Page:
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Use these markers to assess whether you’re prepared for a tough training block.
Performance in triathlon demands heavy training loads. Yet the possibility of overreaching, under-recovering and overtraining increases with load and intensity. There are many tools on the market for collecting athletes’ data, but translating this data into actionable recommendations and insights can be confusing. Understanding physiologic and psychologic markers of readiness can help you decide when to push forward with hard training and when to back off. Here are some guidelines to assess whether you are ready to respond to tough training:
Heart Rate Variability (HRV)
Resting HRV has long been used as an indicator of autonomic nervous system fatigue. Low levels of HRV are a good predictor of a blunted training response. Note the difference between your lying and standing heart rate first thing in the morning, establish your own norms, and observe changes in HRV. The Basis band (Mybasis.com) records HR continuously and provides a detailed graph of HR during sleep and throughout the day. A deviation from your baseline in HRV when moving from a prone to a standing position can be an early sign of nervous system fatigue.
Sleep is critical for recovery, and getting more sleep is a significant factor in achieving peak athletic performance. Deep sleep is key for recovery, as this is when growth hormone is released. The Basis band also provides a chart of the time spent in deep sleep, REM and light sleep, as well as a sleep score.
Submaximal Exercise Heart Rate (HR)
Another indicator of autonomic nervous system blunting is heart rate during exercise. While warming up for your first workout of the day, pay attention to your HR for given effort levels. If you know your HR zones for a particular pace or power zone, and your HR is notably lower or higher at that effort, you may be fatigued and need an easier training day.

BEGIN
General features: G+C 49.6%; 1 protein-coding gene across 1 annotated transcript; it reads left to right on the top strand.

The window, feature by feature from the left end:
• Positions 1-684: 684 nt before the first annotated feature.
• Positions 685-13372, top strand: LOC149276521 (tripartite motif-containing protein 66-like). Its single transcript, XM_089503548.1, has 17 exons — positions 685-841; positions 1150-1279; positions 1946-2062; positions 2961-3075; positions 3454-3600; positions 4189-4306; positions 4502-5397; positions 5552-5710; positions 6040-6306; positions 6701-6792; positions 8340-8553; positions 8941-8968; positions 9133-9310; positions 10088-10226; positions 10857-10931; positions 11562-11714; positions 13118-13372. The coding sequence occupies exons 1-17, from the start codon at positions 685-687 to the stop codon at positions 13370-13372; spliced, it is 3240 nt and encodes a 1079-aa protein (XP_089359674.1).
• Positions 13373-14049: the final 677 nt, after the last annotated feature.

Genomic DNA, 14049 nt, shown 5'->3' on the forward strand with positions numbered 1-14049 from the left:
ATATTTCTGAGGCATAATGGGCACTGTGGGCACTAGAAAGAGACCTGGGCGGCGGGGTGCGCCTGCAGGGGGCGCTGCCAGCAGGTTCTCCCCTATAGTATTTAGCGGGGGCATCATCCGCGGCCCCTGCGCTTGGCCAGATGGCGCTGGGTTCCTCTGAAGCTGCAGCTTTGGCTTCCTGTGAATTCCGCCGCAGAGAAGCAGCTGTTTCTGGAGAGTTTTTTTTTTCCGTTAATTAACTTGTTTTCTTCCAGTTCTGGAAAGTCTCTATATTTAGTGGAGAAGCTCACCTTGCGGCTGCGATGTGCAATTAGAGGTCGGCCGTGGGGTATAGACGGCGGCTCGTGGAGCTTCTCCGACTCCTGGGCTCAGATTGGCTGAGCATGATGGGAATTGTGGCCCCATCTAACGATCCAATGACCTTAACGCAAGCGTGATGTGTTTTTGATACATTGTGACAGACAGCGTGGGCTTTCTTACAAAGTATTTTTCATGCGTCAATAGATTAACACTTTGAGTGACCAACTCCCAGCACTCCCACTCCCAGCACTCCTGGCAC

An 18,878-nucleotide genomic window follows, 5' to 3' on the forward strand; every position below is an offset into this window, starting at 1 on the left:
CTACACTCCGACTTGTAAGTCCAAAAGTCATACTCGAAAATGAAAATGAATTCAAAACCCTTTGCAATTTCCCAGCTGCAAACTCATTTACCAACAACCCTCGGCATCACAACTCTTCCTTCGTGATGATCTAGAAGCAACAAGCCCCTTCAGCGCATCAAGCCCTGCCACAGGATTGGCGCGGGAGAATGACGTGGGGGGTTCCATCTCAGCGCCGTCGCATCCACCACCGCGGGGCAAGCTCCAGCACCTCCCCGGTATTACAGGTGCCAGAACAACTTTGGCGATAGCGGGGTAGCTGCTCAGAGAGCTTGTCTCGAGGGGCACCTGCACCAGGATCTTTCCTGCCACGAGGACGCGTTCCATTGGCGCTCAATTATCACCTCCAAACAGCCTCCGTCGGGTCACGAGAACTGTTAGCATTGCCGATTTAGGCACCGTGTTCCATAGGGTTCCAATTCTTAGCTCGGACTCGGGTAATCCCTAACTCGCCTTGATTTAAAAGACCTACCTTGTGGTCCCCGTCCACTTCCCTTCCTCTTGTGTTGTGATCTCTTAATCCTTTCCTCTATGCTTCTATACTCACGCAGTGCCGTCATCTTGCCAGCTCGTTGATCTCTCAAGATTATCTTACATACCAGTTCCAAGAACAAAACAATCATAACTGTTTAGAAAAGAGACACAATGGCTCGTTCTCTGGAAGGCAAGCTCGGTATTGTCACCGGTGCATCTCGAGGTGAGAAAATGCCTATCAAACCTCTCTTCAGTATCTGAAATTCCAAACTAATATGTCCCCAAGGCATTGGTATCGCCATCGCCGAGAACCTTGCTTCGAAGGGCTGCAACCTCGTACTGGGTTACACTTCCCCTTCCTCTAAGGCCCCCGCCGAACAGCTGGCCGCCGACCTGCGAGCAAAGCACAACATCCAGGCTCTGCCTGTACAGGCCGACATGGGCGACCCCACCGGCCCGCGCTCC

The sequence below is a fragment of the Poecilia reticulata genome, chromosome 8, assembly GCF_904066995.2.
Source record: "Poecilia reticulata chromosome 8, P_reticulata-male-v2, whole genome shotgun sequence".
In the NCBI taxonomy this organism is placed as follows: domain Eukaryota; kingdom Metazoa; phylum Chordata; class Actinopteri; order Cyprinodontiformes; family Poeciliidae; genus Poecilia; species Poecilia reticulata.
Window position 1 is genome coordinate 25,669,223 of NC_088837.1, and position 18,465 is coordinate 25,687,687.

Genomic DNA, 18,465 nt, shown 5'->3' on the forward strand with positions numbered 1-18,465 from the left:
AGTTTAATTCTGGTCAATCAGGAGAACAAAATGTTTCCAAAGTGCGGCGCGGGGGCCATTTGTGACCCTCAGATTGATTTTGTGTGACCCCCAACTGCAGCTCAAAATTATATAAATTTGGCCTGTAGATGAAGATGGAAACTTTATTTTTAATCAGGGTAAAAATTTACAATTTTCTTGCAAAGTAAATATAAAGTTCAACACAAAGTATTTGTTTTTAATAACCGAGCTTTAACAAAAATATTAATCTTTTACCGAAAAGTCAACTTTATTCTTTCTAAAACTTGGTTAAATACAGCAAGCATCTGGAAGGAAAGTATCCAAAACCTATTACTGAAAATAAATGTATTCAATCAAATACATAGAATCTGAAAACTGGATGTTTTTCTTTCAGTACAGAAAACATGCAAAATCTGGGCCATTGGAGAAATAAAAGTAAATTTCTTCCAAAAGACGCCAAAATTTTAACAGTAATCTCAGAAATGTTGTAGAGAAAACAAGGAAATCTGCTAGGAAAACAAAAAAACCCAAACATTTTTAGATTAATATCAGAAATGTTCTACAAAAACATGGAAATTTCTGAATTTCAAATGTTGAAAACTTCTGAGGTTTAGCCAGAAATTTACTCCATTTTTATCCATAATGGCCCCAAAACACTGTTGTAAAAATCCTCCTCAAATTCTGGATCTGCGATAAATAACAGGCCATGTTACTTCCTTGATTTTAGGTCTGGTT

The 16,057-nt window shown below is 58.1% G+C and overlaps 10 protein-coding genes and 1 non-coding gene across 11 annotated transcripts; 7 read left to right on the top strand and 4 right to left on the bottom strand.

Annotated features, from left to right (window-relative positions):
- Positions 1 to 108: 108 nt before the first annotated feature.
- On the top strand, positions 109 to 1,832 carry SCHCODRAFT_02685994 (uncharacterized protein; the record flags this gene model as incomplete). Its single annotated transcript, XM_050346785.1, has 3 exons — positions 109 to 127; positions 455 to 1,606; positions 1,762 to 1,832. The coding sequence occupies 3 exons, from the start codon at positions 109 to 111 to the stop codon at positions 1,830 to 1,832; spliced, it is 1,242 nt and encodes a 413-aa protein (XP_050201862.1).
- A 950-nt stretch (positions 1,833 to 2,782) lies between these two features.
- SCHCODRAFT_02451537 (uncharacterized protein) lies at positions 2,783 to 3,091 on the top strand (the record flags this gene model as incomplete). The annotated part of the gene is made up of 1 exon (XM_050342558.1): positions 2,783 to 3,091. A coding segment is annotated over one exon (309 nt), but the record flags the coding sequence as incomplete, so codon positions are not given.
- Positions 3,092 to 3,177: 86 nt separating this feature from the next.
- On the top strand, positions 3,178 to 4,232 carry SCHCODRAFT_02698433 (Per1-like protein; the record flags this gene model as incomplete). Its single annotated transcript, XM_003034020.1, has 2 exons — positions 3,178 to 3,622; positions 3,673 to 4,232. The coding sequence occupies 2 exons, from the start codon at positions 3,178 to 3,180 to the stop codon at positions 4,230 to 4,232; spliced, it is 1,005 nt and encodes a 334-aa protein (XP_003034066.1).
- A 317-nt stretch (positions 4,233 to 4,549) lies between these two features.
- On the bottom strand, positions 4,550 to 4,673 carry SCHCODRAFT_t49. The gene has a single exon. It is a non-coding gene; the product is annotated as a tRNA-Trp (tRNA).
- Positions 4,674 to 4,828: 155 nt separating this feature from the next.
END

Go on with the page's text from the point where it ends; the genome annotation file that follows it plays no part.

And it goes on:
An inability to turn the legs over (or arms over in the case of swimming) can be a sign of fatigue at the neurologic and endocrine level. When athletes are tired, their cadence will typically suffer as muscles cannot contract at the same rate.
Despite much research on physiologic markers of fatigue, an athlete’s subjective reaction to the training and non-training stress in their lives can be just as telling.
Check in with yourself each morning (or one to two times a week around key training days) and score these five categories on a simple scale of 1 to 5.
Mood when you wake up
Do you feel like you’d rather not face the world (1) or are you ready to tackle any challenge (5)?
Your sense of fatigue from exhausted (1) to energetic (5).
Rate your sleep on a scale from restless night (1) to “slept like a log” (5).
Rate your soreness on a scale from extremely sore (1) to no pain (5).
The level of non-training stress you are currently experiencing from intense (1) to light (5).
While a score under 10 is worrisome, less important than the overall score is the deviation from your typical baseline scores. A change in perceived wellness is worth paying attention to—it may save you from overreaching and keep you from getting the best from your training.